‘In his last blog post, The Problem of Iago: Whistleblowing and tained information, Benjamin Gray considered the cases of Royal Mail Ltd v Jhuti [2017] EWCA Civ 1632 and International Petroleum Ltd v Osipov [2017] UKEAT/0058/17 and the difficulties faced by both claimants and respondents in ‘tainted information’, or ‘Iago’, cases, where employers are manipulated into dismissing employees by their co-workers.’

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Littleton Chambers, 22nd November 2017

Source: www.littletonchambers.com

The Problem of Iago: Whistleblowing and Tainted Information Part 1 – Littleton Chambers

‘“Tainted information”, or “Iago”, cases, in which employers are manipulated into dismissing employees by their co-workers, have thrown up difficult questions for Tribunals in both whistleblowing and discrimination claims. The latest guidance has been given in two recent cases: Royal Mail Ltd v Jhuti [2017] EWCA Civ 1632 and International Petroleum Ltd v Osipov [2017] UKEAT/0058/17.’

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Littleton Chambers, 22nd November 2017

Source: www.littletonchambers.com

The FA v Cellino – Behind the headlines – Sports Law Bulletin from Blackstone Chambers

‘Almost a year since the case was heard before an FA Regulatory Commission, the final decision in the case of The FA v Massimo Cellino has been published.’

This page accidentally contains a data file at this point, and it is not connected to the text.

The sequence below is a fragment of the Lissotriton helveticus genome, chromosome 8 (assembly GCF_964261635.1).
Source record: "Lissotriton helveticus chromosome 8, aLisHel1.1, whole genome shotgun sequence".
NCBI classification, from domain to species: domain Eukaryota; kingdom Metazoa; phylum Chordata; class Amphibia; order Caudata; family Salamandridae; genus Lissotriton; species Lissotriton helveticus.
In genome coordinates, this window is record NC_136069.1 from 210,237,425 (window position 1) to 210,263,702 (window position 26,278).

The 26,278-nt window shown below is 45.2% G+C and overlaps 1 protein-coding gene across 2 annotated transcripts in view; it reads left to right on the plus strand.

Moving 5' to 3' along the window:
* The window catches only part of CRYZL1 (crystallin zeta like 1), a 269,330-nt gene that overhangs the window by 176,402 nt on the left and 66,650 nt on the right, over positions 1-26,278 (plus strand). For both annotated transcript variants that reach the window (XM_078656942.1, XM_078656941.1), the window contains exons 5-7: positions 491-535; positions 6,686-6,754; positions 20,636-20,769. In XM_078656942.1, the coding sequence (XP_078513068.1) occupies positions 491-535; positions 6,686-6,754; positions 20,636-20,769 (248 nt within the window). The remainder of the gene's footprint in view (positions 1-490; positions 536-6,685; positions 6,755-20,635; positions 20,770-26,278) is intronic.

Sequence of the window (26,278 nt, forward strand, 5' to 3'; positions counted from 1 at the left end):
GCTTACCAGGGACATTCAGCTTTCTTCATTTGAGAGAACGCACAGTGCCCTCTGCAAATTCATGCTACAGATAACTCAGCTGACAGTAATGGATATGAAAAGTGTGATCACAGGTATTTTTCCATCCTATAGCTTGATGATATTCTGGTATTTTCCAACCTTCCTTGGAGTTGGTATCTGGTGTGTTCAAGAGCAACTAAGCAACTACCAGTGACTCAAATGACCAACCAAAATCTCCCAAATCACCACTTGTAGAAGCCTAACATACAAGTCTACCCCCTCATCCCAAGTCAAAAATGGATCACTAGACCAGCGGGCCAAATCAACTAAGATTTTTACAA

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Sports Law Bulletin from Blackstone Chambers, 6th November 2017

Source: www.sportslawbulletin.org

Whistleblowers deterred by fears over damaging career prospects, finds research – The Independent

Posted November 8th, 2017 in employment, news, professional conduct, reports, statistics, whistleblowers by tracey

‘Nearly two-thirds of UK business managers would avoid whistleblowing at work for fear of damaging their career prospects, a new report has found.’

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The Independent, 8th November 2017

Source: www.independent.co.uk

Judge sues over lack of whistleblowing protection – The Guardian

Posted October 19th, 2017 in appeals, employment, human rights, judges, news, whistleblowers by tracey

‘A judge who has spoken out over the impact of austerity on the justice system has taken a test whistleblowing case to the appeal court.’

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The Guardian, 18th October 2017

Source: www.theguardian.com

Male police officers given £96,000 payout after they were sidelined for calling out sexism – Daily Telegraph

‘Two male police officers have been awarded £96,000 after they claimed they were sidelined for raising concerns about sexist attitudes in their force.’

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Daily Telegraph, 22nd August 2017